Chief Walter Driver at Scopely’s office in Culver City. He says the company can double a game’s revenue.

Chief Walter Driver at Scopely’s office in Culver City. He says the company can double a game’s revenue. Photo by Ringo Chiu.

A new iPhone game, Wordly, briefly topped the app download charts early this month.

The game, which can roughly be described as a cross between Boggle and Risk, was developed by Scopely Inc., a mobile games publisher in Culver City.

Outwardly, the game’s success was proof that the startup could churn out a hit when it wanted; this was the fourth Scopley-built game to land among the top five most downloaded apps in Apple Inc.’s App Store.

But building games internally is not the company’s goal.

Rather, Scopely fashions itself as a gaming network – the HBO of apps. Its gambit is to partner up with makers, let them do the work of inventing an app and then tweak, test and promote the product until it’s something that might actually make money.

If that sounds more like marketing than development, that’s the point. The App Store is a sprawling flea market of mobile games; trying to get yours to stick out in among the more than 1 million offerings is tough.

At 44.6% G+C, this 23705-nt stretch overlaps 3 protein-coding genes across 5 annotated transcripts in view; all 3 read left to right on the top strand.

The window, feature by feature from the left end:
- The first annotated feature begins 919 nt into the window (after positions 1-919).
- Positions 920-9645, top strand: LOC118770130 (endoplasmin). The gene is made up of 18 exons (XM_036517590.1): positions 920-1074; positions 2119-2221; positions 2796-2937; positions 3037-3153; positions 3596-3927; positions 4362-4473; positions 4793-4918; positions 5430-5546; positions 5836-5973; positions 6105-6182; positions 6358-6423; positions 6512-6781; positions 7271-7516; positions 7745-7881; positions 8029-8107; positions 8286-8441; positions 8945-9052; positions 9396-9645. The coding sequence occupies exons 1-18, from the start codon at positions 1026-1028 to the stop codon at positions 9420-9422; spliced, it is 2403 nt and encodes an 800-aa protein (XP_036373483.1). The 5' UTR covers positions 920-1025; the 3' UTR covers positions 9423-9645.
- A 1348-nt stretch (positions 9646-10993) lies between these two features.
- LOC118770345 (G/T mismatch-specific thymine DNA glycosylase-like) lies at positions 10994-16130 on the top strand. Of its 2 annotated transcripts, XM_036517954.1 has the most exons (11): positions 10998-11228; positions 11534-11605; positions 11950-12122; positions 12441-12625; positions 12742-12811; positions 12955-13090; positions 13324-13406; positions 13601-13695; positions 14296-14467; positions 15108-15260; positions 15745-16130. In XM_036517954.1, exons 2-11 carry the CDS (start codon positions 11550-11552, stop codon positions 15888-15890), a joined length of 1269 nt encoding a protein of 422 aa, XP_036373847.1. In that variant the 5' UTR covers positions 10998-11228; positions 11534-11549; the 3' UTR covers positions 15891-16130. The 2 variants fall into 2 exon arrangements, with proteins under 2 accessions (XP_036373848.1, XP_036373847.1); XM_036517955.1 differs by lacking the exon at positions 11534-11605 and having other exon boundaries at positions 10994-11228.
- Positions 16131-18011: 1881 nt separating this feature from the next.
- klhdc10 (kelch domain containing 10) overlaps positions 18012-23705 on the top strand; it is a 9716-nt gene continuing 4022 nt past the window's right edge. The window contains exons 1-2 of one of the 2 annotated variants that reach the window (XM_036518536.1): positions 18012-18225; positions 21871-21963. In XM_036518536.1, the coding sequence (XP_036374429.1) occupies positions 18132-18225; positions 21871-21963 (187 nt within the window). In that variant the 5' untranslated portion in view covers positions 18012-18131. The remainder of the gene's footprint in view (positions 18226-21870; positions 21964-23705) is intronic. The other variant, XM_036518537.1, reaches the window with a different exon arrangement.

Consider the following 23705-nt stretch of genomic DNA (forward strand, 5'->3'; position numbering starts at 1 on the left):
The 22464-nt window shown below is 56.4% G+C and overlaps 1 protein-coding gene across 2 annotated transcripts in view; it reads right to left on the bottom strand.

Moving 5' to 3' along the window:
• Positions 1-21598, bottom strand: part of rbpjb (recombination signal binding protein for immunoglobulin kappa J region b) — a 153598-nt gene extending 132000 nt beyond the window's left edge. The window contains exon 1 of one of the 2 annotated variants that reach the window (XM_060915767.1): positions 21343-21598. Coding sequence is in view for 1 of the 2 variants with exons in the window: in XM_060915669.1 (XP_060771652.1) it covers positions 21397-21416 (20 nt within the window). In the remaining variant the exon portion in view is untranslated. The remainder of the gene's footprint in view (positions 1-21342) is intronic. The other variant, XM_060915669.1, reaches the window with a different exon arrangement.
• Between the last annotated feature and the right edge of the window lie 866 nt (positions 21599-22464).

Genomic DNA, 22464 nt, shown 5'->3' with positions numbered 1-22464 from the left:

“We work with indie developers that don’t have financial resources and large gaming companies that don’t feel like they’re where they want to be,” said Walter Driver, Scopely’s co-founder and chief executive. “The goal’s always the same: How can we make this game bigger?”

Scopely’s big pitch for its partners is that it can turn apps into real moneymakers. That means helping them create partnerships with big brands – Scopely has worked with Starbucks Corp., Coca-Cola Co. and Samsung Electronics Co. for in-game advertising. The company offers developers access to its tournament platform, which players have to pay to access. It’s also common in mobile games to charge users to buy virtual goods or advance to higher levels – a strategy that Scopely pushes heavily.

Driver claims Scopely is able to consistently double a game’s revenue through its monetization tools.

Even though a game maker has to end up sharing that revenue with a publisher (Driver wouldn’t say what his company’s take is), it might be worth it for a small studio trying to get its new game into people’s hands.

“The barrier to entry in the mobile world is extremely low and that makes for a crowded marketplace,” said Mike Hickey, a gaming analyst at the Denver office of research firm Benchmark Co. “But once you get on the download charts one way or another, people know who you are. It becomes a self-fulfilling prophecy.”


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